What Is War? A Debate (Or … Something You Wish You’d Read before the Comp)

There was an interesting piece published in the Small Wars Journal Wednesday on the potentially changing nature of war (sound familiar?). In “What Is War? A New Point of View” LtCol Jill Long, a student at the Army War College, argues that “[w]ar is no longer a discrete action of armed conflict but a continuum of engagement in order to limit the dissonance between a nation’s will and that of other state and non-state actors.”

Jason Fritz, Army vet turned consultant, counters LtCol Long in a post over at Ink Spots (a blog you should add to your regular reading, btw), arguing “[t]he world is bleak enough without calling all state activities “war,” nor is it helpful in understanding what war actually is.”

Since this question of the enduring nature and changing character of war hits center mass of one of your comp questions from last week, I wanted to share this exchange with you. First, these questions are important and smart people can disagree in their responses. Second, the level of discourse and depth of reasoning found in these two (very brief) pieces is where we’re moving you this year. (Yes, I know that’s passive voice, CG1; I did it on purpose.) Don’t just read these pieces for their arguments; take a minute and look at how they structure their logic and develop their positions.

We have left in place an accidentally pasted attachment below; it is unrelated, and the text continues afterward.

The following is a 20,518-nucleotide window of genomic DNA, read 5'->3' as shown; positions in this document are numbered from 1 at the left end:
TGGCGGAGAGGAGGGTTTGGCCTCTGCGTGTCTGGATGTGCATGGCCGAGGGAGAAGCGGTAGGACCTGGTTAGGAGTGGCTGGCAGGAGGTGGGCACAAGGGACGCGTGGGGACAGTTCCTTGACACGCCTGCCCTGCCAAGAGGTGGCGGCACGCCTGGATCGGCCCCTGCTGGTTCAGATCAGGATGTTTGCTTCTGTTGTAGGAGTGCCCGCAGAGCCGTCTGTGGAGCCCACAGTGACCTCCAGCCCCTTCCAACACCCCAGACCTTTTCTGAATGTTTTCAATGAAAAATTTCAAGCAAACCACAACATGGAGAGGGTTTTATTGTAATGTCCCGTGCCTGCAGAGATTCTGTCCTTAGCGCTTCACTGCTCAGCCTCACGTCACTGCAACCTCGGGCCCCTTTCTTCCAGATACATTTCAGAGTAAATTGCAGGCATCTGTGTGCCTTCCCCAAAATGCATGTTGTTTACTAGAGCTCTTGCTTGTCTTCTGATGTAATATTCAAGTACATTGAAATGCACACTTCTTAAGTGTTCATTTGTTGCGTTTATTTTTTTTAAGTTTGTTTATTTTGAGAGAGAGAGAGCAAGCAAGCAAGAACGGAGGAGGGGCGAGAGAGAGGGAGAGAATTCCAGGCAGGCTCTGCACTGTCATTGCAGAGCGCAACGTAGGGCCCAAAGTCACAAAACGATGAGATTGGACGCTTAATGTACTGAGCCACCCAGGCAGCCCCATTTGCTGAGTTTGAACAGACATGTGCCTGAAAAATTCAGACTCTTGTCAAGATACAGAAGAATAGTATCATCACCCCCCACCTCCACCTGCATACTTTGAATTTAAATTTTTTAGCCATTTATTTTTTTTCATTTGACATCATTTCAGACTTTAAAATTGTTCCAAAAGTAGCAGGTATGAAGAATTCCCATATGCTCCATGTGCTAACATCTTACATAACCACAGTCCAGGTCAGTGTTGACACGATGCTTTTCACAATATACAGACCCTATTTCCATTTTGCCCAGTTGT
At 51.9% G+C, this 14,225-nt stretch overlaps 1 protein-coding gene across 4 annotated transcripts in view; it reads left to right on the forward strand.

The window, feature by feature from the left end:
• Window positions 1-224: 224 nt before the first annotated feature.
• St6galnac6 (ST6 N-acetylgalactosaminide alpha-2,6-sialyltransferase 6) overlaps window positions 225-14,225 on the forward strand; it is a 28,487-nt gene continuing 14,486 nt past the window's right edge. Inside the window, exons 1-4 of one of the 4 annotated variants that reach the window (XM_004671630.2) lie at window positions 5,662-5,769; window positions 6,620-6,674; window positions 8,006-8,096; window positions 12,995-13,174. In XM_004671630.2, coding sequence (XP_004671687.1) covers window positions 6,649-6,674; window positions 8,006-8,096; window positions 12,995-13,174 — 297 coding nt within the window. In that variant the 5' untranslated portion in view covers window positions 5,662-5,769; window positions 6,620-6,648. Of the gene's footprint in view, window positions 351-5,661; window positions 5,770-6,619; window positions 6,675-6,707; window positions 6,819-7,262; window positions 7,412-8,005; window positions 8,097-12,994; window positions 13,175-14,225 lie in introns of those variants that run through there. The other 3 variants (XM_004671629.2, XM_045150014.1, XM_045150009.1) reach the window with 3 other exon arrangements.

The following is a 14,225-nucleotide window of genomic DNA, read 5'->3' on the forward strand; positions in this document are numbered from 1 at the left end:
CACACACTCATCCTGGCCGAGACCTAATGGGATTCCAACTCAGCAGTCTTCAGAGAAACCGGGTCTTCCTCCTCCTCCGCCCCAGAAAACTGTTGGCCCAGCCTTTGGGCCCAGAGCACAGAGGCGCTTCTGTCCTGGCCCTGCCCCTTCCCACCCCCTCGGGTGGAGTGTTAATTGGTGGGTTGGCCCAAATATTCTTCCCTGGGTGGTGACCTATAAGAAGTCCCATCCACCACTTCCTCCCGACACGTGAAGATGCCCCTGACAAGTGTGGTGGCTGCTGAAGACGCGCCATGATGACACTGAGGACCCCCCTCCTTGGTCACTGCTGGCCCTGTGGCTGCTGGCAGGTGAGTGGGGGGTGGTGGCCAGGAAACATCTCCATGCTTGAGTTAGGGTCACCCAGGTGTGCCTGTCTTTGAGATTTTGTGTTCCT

Dr. Johnson

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One thought on “What Is War? A Debate (Or … Something You Wish You’d Read before the Comp)

  1. Great reads, Dr. J! (for the content value as well as the structure example).
    What I find fascinating is not the specifics of the definition that each writer chose, but rather the importance placed on the need FOR a definition. As i continue to slog through the multitude of social science (political, behavioral, anthropological, etc.) theories, I find one constant: Humans have a compelling need to organize. Chaos and anarchy–whether social, economic, or ideological–seem to be unacceptable. Therefore, when confronted with observable phenomena we focus our energies on identification and classification (problem framing?) so that we can select an “appropriate” reaction and allocate resources (cognitive, material, social capital, force, etc.). Rather than free us, this process actually restrains us.
    What’s interesting about the word “war” is that it is hard to divest it from the concept of military (or military-like) force. So…when we debate the definition we need to understand how that particular framework structures the resulting arguments. The use of “war” in the current discourse (on terror, on drugs, on poverty, etc) is specifically chosen in order to focus resources on DEFEATING a particular phenomenon and as a result it conjures up and sustains a win-lose paradigm. This paradigm makes it difficult for us to enter into any discussion of issues outside of this dichotomy (look at our cultural resistance to compromise).
    Long’s argument (which is essentially a more-nuanced articulation of the whole-of-government thing) and Fritz’ counter (war is the realm of the warfighter and therefore should not be conflated with “soft” stuff) are both rightly concerned with bounding the term within a certain spectrum of action and understanding. In my opinion, they miss a key point: Its not what definition of the term does FOR us, but instead what it prevents us from seeing, understanding, and doing that is the real issue.

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